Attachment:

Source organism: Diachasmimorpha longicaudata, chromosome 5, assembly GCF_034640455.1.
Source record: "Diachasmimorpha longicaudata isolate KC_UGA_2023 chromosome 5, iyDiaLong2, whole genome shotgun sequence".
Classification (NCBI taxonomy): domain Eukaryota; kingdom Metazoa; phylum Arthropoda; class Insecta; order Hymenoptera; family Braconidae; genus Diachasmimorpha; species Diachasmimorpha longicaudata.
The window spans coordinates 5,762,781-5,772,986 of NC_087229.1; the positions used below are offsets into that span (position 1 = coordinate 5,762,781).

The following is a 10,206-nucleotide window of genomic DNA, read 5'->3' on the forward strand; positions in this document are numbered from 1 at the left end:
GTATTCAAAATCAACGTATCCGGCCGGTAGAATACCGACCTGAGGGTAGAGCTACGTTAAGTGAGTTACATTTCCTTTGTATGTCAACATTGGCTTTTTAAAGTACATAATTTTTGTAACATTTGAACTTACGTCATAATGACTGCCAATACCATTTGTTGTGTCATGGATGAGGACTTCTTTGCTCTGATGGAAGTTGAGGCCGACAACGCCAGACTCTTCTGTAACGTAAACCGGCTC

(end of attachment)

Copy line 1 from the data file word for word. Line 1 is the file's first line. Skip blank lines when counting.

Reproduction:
Source organism: Diachasmimorpha longicaudata, chromosome 5, assembly GCF_034640455.1.